The joke, if it was a joke, is that we had the private car service when we started on this journey, but now instead of owning our own homes and cars, we rent them from the corporation that can control our every move, and the worst traffic nightmare imaginable.

If this picture bothers you support the Prop L, the SFMTA Charter Amendment:


Bay Area transit system to subsidize Uber, Lyft rides

By Denis Cuff : mercurynews – excerpt

DUBLIN — In a first for California, a public transit agency next month plans to begin subsidizing fares of people who take private Uber and Lyft cars to local destinations rather than riding the bus.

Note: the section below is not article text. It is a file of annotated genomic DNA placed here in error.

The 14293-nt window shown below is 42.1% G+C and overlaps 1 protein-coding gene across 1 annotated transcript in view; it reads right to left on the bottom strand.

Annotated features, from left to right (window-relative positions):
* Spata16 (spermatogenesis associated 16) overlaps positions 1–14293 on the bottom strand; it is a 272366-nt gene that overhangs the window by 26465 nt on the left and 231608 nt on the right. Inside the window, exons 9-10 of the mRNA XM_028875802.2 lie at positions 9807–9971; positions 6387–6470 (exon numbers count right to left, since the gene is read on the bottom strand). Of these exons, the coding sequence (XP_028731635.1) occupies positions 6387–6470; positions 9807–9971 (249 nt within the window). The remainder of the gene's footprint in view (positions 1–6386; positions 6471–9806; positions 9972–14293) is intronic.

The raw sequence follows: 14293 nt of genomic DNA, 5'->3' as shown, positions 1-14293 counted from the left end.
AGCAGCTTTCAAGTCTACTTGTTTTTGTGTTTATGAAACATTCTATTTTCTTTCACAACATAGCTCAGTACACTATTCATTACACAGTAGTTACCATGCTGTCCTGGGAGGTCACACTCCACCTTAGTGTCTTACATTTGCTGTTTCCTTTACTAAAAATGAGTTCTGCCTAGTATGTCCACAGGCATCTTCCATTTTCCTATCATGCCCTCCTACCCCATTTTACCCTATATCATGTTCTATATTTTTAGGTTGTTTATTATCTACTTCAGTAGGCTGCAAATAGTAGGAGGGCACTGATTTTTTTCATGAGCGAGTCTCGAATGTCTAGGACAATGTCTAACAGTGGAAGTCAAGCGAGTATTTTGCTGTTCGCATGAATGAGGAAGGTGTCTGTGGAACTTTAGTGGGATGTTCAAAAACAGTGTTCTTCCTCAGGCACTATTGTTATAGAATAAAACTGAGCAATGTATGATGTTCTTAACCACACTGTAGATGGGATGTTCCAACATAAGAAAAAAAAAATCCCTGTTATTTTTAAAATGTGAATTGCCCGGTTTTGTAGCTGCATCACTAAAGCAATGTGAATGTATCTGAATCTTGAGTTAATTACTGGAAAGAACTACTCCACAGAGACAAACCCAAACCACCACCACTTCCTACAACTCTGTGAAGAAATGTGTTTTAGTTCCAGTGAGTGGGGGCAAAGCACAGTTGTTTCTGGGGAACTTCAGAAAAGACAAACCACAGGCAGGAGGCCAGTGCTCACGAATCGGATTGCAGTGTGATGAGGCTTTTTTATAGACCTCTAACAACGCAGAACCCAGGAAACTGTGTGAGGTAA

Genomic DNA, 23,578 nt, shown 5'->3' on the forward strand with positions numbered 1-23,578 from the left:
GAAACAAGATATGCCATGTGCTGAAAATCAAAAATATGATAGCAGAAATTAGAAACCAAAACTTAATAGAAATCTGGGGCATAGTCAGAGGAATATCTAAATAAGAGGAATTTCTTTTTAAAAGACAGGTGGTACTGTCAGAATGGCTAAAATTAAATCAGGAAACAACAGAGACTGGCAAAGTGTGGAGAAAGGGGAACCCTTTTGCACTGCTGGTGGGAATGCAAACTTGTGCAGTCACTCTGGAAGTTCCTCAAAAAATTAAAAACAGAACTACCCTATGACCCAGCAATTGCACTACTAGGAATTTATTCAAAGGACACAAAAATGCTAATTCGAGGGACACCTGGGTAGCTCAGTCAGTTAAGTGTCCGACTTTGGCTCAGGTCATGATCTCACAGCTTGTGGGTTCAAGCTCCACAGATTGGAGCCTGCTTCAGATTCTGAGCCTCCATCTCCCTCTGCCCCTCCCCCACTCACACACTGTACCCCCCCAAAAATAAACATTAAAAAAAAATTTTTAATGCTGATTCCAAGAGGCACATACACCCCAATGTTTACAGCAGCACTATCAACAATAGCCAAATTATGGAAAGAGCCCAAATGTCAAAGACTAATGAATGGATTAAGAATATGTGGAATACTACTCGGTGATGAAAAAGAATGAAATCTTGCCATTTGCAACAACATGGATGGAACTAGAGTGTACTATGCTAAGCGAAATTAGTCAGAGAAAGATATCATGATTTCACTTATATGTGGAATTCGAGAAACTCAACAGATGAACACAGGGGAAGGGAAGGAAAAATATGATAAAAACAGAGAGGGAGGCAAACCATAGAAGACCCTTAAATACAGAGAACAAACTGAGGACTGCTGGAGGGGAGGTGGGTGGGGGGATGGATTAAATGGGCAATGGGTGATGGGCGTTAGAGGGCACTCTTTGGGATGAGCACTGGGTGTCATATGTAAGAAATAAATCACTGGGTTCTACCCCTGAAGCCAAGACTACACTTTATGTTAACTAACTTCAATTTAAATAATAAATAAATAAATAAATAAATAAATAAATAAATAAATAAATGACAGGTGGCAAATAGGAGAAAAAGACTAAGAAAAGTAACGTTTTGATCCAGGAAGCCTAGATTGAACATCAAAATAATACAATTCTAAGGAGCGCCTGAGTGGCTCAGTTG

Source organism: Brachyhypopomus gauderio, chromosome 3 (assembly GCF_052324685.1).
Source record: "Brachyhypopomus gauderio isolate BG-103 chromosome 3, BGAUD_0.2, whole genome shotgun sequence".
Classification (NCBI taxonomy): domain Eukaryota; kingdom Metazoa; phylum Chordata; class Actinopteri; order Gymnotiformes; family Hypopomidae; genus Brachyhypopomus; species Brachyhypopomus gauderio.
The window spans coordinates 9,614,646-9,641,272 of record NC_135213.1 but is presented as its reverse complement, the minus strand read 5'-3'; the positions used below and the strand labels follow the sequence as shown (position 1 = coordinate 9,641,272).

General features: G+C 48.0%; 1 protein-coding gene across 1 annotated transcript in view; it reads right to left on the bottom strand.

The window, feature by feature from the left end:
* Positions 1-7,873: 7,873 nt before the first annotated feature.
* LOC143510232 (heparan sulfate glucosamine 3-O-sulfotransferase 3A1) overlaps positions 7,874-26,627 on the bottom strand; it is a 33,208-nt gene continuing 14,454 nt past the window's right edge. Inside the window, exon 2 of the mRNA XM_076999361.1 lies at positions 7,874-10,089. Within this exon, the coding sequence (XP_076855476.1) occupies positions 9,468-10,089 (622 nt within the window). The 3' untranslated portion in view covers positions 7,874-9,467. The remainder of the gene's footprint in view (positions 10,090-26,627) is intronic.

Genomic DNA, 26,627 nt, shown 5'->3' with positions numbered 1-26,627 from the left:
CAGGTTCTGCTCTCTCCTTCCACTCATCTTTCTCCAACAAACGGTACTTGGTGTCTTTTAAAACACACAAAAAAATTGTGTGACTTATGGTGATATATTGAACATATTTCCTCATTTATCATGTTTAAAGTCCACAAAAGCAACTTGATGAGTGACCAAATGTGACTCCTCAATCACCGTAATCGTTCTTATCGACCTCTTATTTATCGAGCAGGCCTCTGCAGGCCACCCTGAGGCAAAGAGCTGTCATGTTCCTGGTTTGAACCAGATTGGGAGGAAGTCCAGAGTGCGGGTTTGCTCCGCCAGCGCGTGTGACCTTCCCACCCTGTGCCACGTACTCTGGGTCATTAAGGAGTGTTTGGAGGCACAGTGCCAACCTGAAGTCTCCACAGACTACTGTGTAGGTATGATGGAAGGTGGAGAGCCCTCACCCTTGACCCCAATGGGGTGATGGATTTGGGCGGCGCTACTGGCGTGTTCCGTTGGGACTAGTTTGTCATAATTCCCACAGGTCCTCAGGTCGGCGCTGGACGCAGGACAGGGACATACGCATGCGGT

Passengers ordering Uber or Lyft car trips within two test areas of Dublin will be eligible to get door-to-destination service at a big discount under a partnership between the ride-hailing companies and the Wheels public bus system in Dublin, Alameda and Pleasanton.

The Livermore Amador Valley Transit Authority, which operates Wheels, said the one-year pilot project could help pave the way for changes in how public transit agencies in the United States serve suburban areas hampered by far-flung bus routes, few riders and little money from fares… (more)


CPUC delays vote on ride-hail regulations until next month

By Joe Fitzgerald Rodriguez : sfexaminer – excerpt

State regulators announced late Wednesday they will delay a controversial vote on sweeping new regulations for ride-hail companies like Uber and Lyft.